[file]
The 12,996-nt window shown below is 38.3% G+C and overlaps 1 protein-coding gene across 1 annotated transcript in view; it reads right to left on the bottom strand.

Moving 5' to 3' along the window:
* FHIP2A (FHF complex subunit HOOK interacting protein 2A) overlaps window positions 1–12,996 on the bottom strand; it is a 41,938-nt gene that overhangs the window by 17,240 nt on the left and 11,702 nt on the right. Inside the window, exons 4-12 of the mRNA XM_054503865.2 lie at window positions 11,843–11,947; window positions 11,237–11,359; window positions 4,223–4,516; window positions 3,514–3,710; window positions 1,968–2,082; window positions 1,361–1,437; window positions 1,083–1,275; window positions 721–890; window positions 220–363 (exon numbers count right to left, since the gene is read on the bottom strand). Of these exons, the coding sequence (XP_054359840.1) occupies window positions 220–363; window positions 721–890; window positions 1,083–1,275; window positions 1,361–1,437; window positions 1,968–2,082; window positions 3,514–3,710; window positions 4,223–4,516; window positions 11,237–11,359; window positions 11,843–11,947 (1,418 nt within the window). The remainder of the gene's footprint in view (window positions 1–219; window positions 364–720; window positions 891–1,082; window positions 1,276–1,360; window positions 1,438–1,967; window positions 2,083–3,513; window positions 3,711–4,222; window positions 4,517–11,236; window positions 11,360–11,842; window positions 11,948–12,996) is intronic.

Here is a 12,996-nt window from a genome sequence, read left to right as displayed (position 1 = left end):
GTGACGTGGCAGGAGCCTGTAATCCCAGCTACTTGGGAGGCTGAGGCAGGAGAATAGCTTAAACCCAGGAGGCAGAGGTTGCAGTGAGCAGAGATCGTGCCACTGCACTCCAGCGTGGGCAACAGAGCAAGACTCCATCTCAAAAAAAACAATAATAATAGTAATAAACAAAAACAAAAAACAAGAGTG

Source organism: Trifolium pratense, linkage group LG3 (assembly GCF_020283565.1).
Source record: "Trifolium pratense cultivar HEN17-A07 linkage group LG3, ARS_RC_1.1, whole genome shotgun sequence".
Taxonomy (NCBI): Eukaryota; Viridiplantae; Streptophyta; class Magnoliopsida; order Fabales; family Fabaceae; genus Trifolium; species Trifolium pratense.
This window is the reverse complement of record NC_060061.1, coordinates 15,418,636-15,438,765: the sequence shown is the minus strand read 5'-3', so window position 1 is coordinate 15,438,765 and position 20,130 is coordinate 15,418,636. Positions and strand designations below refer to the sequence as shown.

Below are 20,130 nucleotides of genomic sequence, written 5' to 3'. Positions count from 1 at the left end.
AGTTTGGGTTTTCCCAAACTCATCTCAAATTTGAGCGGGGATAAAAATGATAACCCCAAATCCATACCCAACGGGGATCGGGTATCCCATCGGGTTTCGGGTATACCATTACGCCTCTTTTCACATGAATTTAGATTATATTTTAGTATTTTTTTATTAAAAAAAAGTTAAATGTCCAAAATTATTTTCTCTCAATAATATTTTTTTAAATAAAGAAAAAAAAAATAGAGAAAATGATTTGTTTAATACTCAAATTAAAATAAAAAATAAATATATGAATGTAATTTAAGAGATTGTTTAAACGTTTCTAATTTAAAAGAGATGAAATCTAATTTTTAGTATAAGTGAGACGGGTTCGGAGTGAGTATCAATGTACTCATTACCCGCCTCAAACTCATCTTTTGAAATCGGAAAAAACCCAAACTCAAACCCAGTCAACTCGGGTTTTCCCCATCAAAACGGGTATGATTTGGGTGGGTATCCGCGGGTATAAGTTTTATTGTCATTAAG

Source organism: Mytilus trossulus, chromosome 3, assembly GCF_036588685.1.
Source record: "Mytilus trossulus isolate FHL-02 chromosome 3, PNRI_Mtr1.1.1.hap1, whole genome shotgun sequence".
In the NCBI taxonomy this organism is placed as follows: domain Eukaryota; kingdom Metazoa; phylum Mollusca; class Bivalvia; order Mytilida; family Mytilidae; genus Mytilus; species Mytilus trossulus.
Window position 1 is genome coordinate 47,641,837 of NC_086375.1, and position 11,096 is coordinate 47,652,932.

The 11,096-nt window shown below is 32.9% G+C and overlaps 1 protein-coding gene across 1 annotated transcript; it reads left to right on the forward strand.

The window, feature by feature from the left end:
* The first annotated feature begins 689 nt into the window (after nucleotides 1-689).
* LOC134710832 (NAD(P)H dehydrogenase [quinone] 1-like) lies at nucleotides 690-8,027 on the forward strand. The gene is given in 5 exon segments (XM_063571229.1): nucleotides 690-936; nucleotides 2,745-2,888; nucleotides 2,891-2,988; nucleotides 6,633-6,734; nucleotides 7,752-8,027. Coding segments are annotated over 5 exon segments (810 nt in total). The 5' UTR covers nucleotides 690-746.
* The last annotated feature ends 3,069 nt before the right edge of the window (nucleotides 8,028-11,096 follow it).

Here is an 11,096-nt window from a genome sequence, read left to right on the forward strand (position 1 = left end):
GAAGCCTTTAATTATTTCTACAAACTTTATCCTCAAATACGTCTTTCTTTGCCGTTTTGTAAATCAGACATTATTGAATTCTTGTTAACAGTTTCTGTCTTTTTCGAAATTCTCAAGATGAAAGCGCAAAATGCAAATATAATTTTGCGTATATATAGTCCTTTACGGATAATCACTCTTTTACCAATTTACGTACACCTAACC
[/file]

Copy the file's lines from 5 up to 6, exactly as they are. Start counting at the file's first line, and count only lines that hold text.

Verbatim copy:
GTGACGTGGCAGGAGCCTGTAATCCCAGCTACTTGGGAGGCTGAGGCAGGAGAATAGCTTAAACCCAGGAGGCAGAGGTTGCAGTGAGCAGAGATCGTGCCACTGCACTCCAGCGTGGGCAACAGAGCAAGACTCCATCTCAAAAAAAACAATAATAATAGTAATAAACAAAAACAAAAAACAAGAGTG

Source organism: Trifolium pratense, linkage group LG3 (assembly GCF_020283565.1).